Successful applicants for EU-funded schemes express various frustrations with the application process. The most common being the amount of information required to make an application (59%), the length of the application process (47%) and the need to meet excessive reporting requirements after funds are granted (44%). Only one in ten (12%) found the application process very straightforward. As a result, FSB proposes a reduction in bureaucracy as part of a reformed business landscape.

FSB’s new report also highlights a lack of engagement with EU-funded programmes among small firms. Around half (44%) of those that have not made an application say they are unaware of opportunities to do so. Successful EU funding applicants are most likely to find out about opportunities through existing business contacts (34%).

Under FSB’s proposals, a single Growth Fund for England would simplify the funding streams available to Local Enterprise Partnerships (LEPs) for the establishment of effectively marketed, properly assessed business support programmes. Funding would also be provided to secure the future of Growth Hubs and establish a ‘What Works Hub” equipped to evaluate the effectiveness of different schemes and facilitate their improvement.

Mike Cherry added: “Small businesses are clear that EU-funded support is a vital lifeline. But they’re equally clear that the process for attaining that support can be a real battle. It’s not unusual to find small firms giving up halfway through an application because forms are too long or complex, or they fear grants will be clawed back at the first sign of an admin slip. Sadly, it’s often the time-poor businesses most in need that struggle in the face of this bureaucracy.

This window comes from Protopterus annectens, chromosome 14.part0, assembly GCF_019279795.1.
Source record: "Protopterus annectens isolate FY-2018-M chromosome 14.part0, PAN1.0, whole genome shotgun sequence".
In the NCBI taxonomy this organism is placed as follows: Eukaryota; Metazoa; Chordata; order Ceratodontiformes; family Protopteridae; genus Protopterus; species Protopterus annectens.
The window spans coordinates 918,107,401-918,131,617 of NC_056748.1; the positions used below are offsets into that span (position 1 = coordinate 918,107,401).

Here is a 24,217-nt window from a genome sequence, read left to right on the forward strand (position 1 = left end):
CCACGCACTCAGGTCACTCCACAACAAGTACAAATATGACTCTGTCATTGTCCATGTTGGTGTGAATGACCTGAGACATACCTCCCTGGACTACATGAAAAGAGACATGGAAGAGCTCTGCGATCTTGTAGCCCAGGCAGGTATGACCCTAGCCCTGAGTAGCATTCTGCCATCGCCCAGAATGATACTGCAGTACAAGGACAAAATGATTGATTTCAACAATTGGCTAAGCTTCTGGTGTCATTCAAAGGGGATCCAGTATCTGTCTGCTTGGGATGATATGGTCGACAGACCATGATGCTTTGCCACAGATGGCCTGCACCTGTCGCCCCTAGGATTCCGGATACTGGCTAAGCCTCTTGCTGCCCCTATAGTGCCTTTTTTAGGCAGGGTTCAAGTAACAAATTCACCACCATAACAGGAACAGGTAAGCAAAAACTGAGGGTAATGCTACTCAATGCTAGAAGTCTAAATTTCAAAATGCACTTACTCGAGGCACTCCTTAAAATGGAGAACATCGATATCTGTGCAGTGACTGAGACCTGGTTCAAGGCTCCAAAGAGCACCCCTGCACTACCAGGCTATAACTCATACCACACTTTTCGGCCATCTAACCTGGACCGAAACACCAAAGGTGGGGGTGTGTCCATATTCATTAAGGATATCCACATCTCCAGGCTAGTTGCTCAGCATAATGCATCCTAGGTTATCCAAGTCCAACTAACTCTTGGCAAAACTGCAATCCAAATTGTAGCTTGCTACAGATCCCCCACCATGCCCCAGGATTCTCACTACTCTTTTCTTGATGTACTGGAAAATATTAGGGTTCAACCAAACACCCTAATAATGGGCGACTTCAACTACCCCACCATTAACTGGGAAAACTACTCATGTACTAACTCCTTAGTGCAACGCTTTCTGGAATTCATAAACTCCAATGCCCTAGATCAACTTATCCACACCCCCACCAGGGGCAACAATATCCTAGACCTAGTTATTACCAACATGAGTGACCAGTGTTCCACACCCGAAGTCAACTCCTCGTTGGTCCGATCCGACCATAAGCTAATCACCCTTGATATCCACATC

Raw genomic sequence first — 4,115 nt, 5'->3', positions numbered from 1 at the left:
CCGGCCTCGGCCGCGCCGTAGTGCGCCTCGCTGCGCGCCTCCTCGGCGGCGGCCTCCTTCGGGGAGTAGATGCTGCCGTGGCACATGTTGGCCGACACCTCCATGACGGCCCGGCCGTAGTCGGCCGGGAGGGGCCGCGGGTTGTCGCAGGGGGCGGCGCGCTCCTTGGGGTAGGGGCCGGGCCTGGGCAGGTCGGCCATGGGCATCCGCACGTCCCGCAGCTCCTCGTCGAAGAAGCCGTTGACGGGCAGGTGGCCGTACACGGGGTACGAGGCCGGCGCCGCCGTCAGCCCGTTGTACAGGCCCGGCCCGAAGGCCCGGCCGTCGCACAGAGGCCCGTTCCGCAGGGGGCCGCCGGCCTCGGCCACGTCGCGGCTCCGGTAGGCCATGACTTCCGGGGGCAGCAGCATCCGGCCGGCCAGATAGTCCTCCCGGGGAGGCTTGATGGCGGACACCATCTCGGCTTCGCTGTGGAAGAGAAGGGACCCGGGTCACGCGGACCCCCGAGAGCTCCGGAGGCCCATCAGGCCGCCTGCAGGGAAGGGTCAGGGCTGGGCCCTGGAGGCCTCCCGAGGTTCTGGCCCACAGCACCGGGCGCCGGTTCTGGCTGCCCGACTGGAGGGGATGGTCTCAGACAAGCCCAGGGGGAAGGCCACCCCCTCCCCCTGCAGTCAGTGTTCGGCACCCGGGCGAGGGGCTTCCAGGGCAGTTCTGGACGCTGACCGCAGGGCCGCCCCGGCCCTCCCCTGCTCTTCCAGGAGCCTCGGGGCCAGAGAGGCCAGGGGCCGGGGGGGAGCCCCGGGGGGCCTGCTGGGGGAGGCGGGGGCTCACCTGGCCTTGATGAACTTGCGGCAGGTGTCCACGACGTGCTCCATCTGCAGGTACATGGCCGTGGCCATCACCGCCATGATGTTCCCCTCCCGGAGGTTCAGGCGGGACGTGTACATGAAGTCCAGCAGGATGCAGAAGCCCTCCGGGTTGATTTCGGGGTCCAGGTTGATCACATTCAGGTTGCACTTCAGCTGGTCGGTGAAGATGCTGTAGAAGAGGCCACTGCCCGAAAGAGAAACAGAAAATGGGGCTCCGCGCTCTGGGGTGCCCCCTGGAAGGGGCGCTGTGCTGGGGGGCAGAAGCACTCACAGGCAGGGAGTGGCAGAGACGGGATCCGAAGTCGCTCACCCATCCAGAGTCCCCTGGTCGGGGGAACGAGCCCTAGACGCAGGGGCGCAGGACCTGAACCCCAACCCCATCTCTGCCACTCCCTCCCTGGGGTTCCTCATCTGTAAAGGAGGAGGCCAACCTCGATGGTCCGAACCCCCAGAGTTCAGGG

“Brexit marks an unprecedented opportunity for fundamental reform. LEPs and Growth Hubs must be empowered to tailor and simplify support according to local requirements. Ensuring that all small firms are aware of business support schemes should be a top priority. We can’t have an environment where small businesses perceive personal contacts or administrative skills as more important to successful applications than genuine need.

“A shock to the business support landscape will have serious implications for small business aspirations as well as efforts to improve productivity and rebalance the economy. The new Government must prioritise the development of a Growth Fund for England pre-Brexit or risk a slowdown in the economy.”

Notes to editor

1) On behalf of FSB, independent research company Verve surveyed 1,659 FSB members about their views between 5 – 16 December 2016. FSB also carried out a series of interviews and focus groups with members across the UK.

About FSB
As experts in business, FSB offers members a wide range of vital business services, including advice, financial expertise, support and a powerful voice in Government. Its aim is to help smaller businesses achieve their ambitions. More information is available at www.fsb.org.uk. You can follow us on twitter @fsb_policy.

Small Business key to tackling climate change

The Government’s Committee on Climate Change has backed FSB calls for a more resilient business community to tackle the risks posed by climate change to the UK economy.

The Adaptation Sub-Committee of the Committee on Climate Change has today published a key report which reaffirms the real and growing risk of climate change to small businesses, and warns the risk of flooding must be addressed urgently.

The findings of ‘UK Climate Change Risk Assessment Evidence Report,’ also draws heavily from Federation of Small Businesses (FSB) research showing two thirds of small businesses have been negatively affected by severe weather in recent years.

Mike Cherry, FSB National Chairman, said: “This report recognises the great risk posed by flooding and extreme weather on small businesses. It also confirms the problems we have consistently identified with access to affordable small business flood insurance.